Earlier this year, I was invited to share about how discipleship looks in my home. After sharing our approach, my “style” of discipleship was given the title Welcome to My Messy Life. This is an endearing term to me – because at the core I am a (recovering) perfectionist who worries that if anyone saw the mess and muck of the REAL me, they’d go running for the hills. But the beauty of Christ in me, my hope of glory, is that He makes beautiful things out of the messes that are deep inside. And I am learning to walk in the freedom to be me and the friendships I enjoy, because of this learning process, are the deepest and safest I have ever known. My husband has set a tone in our home of authenticity. What you see is what you get with Dave Ludwig. It has always been this way. I, on the other hand, like everything to be buttoned-up and in place. But, over the years, he has taught me to value the sincerity of allowing people in, even when things are far from “perfect.”
Discipleship in our home has become just that – inviting people in, typically younger than us, and allowing them to be part of our life, our family, our dinner table. The food is not always perfectly tasty or hot, the kids can say awkward things, the rest of the house can be in total disarray. And what I’ve learned is that it actually puts people at ease. I’ve learned that when I am with someone whom I view as “perfect” or “having it all together,” I don’t leave feeling better about myself. I leave wondering what I’m doing wrong. I leave with a party favor of self-doubt. However, when I spend time with someone who is authentic and open, it sets me free to be me, in whatever shape I’m in.
Let’s face it – we all have our junk. We all have our quirks. And that is how we were made. It can be messy sometimes to rub up against someone. But the relationships in which I’ve shared my own moments of vulnerability have been far more rewarding than me somehow convincing everyone that it is possible to have a perfect home, perfect marriage, perfect children, perfect meal each night. I can only hope that as we open our home we are allowing people to see that there is no RIGHT way. We are consistently working things out in our marriage and parenting (though we’ve been working at both for a while). Since the people we have over are usually a stage or 2 in life behind us, my hope is that someday when they’re married with a pack of kids of their own – that they might remember the frazzled look on my face, or the enthusiasm when DADDY GETS HOME, or the stack of dishes in the sink, and be put at ease because these things are normal.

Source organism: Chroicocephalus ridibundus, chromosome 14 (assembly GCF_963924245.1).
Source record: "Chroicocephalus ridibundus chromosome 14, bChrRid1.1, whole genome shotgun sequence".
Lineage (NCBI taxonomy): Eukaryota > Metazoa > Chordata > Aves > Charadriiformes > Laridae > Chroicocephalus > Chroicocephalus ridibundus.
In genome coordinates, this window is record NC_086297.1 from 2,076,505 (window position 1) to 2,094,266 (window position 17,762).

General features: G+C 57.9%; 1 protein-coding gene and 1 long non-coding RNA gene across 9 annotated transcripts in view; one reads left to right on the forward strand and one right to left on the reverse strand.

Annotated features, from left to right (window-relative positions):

The other beautiful side of this is that we are inviting our children into the ministry that takes place in our home. We are teaching them to love people, serve people, listen to others, value their stories and their perspective. We are letting people close to our children that are also pursuing a depth and love for Christ. We are allowing other opinions to be shared. Typically, after dinner, we adults spend time together in the living room, while the kids go to bed or spend quiet time elsewhere. This backs up my belief that kids need to understand that while they are an infinitely important part of this family, they are not the center of this family. Only Christ is. Sometimes we all have to move over to allow others to be loved on and poured into. And our kids have learned that while we may, at times, need “adult time and conversation”, they are still loved and valued.
Discipleship can be an untidy business. And for those of us who believe that we somehow have to have our act together in order to be equipped or ready to pour into others – you are misled and missing out on the joy of relationships. Suzie has told us for years that one of the top requirements is a willing heart. We need to love Jesus and let Him teach us how to love and pour into others. We all have something to share. We all have something to give. And your life doesn’t need to be tied up with a pretty red bow to have value to someone else. Take it from me… and my messy life.